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tags: Construction, Wardrobe Comments: 10

What I Made: Thongs + Free Pattern Download

My mother told me never to use the word “hate.” Well mom, I hate VPLs. Unless it’s the brand VPL, the acronym (visible panty lines) is a no-no in for my wardrobe. One way to avoid VPLs is to wear full coverage undies, and I’ve developed a high-waisted, bum-covering undie that is my TNT for dresses and loose fitting pants and shorts. But if I’m to achieve an entirely handmade lingerie wardrobe, I have to start making thongs because I wear tight pants, Ohh la la, here I go… Merckwaerdigh SS1 – blue and cream thong pictured – a lovely mix of 5 different thongs, some with scalloped lace and some without. RTW rub off – pink and white thong pictured – rub off from a RTW (ready to wear) pattern sent to me by a sewing friend, Di. We “met” on the Bra Making Forum Natasha and I started. Before PDFs, Di made a ton of thongs using patterns from McCalls and Kwik Sew. She hated all of them. They were either half way up her back or they were too wide in the thong part and folded up uncomfortably. Frustrated, she bought a bunch of RTW thongs and when she found the ones that fit well, she rubbed off the pattern and made a composite of various parts. She tweaked that pattern until she got exactly what she wanted and hasn’t bought a RTW thong since. Merckwaerdigh: front / back and crotch piece are 2 ply white matte jersey (Jack B. Fabrics) and waist is a scalloped lace (Arte Crafts). Used temporary spray adhesive to spray baste matte jersey plys together. I used 2 plys because 1 was too lightweight and sheer. RTW rub off: front / back are pink matte jersey (Fleishman Fabrics) and stretch lace (Spandex House). Used temporary spray adhesive to spray baste together. Crotch piece is white matte jersey (Jack…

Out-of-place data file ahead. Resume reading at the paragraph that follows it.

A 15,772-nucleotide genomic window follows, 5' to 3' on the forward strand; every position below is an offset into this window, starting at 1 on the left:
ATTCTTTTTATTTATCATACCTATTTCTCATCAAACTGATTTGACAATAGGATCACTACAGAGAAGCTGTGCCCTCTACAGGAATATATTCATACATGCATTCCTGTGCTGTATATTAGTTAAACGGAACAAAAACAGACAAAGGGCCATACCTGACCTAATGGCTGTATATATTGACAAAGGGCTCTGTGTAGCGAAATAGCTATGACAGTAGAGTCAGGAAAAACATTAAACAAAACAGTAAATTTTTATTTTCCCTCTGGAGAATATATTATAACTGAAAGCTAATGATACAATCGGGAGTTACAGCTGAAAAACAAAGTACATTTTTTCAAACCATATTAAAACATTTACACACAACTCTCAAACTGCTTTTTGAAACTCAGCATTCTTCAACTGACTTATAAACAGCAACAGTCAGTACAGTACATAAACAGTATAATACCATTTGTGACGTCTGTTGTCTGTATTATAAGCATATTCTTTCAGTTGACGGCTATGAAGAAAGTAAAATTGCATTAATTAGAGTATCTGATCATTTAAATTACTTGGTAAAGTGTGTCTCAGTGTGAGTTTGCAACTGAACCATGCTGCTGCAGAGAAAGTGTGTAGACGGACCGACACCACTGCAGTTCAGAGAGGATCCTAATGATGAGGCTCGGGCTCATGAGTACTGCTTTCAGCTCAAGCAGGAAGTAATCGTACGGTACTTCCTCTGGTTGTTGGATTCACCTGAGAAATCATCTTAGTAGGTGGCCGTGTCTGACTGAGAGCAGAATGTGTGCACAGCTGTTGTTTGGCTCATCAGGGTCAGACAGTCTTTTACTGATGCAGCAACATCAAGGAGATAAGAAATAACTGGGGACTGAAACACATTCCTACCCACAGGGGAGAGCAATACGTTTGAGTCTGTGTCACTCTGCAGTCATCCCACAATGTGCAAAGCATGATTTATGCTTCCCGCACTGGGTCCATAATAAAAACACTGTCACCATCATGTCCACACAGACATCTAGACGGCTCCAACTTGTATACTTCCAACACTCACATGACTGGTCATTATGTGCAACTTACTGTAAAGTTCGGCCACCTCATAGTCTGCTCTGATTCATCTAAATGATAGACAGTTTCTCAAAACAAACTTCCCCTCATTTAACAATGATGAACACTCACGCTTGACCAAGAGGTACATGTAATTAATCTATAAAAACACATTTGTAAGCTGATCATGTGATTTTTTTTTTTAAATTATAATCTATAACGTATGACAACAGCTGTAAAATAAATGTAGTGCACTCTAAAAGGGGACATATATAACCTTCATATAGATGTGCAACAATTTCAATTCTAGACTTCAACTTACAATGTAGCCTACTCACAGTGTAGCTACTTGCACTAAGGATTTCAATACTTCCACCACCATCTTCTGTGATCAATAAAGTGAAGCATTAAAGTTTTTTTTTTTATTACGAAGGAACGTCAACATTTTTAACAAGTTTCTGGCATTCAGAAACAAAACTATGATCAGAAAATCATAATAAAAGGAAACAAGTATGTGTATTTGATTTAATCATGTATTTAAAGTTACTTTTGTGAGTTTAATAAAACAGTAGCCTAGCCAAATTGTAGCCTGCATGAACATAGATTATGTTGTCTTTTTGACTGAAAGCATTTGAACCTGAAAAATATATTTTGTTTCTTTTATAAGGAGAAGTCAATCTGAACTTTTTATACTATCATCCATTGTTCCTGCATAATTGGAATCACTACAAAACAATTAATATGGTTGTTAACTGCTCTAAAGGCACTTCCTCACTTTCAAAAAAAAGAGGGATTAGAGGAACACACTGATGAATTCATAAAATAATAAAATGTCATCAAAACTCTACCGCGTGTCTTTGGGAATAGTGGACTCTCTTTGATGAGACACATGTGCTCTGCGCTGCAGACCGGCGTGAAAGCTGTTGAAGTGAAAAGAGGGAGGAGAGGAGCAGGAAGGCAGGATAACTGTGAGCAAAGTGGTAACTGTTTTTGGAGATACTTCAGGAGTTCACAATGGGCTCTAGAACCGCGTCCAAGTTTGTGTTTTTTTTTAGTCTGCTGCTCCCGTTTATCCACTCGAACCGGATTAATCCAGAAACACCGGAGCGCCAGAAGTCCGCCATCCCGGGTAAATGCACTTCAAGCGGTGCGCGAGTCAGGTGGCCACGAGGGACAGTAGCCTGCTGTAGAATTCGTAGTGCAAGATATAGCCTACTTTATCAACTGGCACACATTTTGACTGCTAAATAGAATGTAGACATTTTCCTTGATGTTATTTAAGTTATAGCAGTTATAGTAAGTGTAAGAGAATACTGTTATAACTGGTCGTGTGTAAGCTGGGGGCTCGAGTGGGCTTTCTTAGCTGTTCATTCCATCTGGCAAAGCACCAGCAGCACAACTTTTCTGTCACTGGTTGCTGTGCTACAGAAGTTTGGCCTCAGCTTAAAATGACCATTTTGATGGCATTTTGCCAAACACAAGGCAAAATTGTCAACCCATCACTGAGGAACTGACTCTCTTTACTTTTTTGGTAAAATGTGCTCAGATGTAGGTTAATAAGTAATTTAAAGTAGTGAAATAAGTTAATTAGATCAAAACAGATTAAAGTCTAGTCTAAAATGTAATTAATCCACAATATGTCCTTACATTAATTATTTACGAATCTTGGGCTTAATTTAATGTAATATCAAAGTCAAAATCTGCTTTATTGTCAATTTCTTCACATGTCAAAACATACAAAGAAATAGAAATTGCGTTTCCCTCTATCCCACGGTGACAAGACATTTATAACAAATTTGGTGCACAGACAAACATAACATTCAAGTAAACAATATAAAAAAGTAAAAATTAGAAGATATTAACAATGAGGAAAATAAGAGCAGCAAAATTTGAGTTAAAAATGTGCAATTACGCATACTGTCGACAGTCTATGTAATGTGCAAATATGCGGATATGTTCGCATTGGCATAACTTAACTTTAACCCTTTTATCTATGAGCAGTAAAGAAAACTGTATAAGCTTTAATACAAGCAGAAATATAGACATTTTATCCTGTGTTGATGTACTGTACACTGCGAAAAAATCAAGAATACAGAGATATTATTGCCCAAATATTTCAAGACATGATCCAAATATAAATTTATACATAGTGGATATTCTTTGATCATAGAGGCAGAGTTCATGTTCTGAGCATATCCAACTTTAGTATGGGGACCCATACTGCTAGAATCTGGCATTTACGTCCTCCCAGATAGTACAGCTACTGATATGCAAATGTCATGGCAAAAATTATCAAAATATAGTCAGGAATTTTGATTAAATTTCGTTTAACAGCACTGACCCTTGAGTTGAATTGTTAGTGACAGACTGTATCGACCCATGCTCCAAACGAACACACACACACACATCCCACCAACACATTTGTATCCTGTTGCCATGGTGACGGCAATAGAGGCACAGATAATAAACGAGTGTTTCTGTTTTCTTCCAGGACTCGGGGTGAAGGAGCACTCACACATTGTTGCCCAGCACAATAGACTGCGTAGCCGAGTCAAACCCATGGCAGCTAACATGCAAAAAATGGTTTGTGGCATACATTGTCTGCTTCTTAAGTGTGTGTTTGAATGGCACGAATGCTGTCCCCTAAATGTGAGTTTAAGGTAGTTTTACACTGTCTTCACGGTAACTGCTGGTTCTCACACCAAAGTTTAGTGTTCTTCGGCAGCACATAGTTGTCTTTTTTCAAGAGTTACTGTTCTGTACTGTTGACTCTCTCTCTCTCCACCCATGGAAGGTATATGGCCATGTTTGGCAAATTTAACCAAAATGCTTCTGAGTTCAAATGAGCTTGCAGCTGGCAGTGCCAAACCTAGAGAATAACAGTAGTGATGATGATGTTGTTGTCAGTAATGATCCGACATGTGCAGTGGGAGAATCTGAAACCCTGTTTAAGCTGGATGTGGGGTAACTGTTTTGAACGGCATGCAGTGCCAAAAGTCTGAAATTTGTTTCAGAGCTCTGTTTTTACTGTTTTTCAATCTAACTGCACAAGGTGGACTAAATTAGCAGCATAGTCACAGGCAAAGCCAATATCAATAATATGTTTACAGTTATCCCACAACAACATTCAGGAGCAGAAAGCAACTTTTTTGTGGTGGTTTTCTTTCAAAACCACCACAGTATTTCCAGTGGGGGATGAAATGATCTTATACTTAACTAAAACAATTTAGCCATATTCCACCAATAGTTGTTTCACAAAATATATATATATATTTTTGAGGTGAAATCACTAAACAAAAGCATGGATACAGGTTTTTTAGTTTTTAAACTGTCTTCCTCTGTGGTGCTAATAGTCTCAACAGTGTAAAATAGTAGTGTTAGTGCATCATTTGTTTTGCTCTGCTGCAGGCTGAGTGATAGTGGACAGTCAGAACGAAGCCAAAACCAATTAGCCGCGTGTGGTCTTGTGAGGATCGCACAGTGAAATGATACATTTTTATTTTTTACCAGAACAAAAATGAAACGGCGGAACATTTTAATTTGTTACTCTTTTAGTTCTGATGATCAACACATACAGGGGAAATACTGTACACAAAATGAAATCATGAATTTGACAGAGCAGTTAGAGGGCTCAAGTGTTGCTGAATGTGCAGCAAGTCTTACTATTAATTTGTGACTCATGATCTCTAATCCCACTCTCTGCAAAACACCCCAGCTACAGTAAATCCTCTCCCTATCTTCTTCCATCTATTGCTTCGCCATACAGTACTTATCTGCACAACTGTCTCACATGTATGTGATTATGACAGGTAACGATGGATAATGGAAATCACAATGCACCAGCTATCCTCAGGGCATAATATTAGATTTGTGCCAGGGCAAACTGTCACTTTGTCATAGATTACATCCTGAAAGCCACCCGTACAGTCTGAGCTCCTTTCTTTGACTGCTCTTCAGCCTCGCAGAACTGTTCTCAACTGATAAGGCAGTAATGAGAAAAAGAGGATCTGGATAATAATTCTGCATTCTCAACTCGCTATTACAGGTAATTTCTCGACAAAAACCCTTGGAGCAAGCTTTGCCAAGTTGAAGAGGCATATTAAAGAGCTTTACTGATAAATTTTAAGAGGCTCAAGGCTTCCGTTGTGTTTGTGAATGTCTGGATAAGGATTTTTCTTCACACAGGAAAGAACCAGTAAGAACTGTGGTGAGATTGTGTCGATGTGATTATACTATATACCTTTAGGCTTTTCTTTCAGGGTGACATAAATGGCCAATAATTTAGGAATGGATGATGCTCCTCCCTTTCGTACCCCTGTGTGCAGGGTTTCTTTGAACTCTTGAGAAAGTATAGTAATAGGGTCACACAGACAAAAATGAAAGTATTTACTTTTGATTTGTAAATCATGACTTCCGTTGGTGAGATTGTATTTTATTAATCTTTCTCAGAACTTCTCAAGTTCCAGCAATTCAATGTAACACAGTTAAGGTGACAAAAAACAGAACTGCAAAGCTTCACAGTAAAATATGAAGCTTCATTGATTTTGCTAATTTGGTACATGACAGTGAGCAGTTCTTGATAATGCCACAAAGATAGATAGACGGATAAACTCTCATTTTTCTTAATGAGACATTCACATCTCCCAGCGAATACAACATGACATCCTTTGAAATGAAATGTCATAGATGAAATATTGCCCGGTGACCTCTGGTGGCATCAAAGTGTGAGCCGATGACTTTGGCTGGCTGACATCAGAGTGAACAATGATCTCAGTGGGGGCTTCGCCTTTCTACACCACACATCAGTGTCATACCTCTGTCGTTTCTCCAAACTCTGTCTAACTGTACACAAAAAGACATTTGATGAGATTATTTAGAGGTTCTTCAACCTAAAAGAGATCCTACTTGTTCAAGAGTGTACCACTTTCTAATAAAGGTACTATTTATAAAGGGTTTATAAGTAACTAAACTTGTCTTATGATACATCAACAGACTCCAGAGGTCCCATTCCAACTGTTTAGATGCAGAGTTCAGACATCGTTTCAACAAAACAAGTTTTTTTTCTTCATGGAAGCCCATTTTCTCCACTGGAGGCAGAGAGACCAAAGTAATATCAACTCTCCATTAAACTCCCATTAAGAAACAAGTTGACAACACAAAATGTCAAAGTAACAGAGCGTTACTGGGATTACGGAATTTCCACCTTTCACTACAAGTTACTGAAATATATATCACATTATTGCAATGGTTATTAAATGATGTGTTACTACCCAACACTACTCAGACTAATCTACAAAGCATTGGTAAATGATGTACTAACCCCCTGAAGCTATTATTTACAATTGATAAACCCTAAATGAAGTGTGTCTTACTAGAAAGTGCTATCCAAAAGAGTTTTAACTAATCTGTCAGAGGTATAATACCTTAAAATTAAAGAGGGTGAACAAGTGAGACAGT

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tags: lingerie, Pattern Making, Wardrobe, What I've Made Comments: 8

Building My Bra Wardrobe

You’re probably sick of me piping about Sarai’s the Wardrobe Architect. So let me pipe some more. Ready… okay! Cue cheerleader spirit fingers. I accomplished a lot from about April to the end of last year. I developed 5 core patterns that would be the base of my me-made wardrobe – a pant and a short (considered one because really, they’re the same pattern), two skirts (here and here), a top and a jacket. For the next couple years, or until my body/style changes, these will be my basic go-to’s. My core silhouettes as Sarai would say. As minimal as the patterns are, I’m very proud of my work and that I followed through. This year, I’m using the Wardrobe Architect again for a new task – building a solid bra wardrobe. I’ve written about this subject before, and unofficially, I’ve been on this journey for a while. But this year, I’m making it official, being more organized and editing down my rotation as well as tailoring it to my lifestyle better. I’m all about less is more. Below, you can see the current state of my bra wardrobe – in blue is what I’ve already made/mastered and in orange is what I am aiming to add/perfect. I’m not that far away from my goal, amirite? As a part of finishing this journey, I plan (we all know how plans go!) to compile my patterns, instructions and fabrics for each one, its stretch percentage and zigzag stitch length and width for elastic (with each bra, it’s a little different) into one binder/folder. Why? Because the reason for too many faulty bras last year was choosing the wrong fabric. I swear I sewed 3 times as many bras as you saw on this blog! to see examples of each // bra: one, two, three, four, five…

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tags: bra making, Wardrobe Comments: 8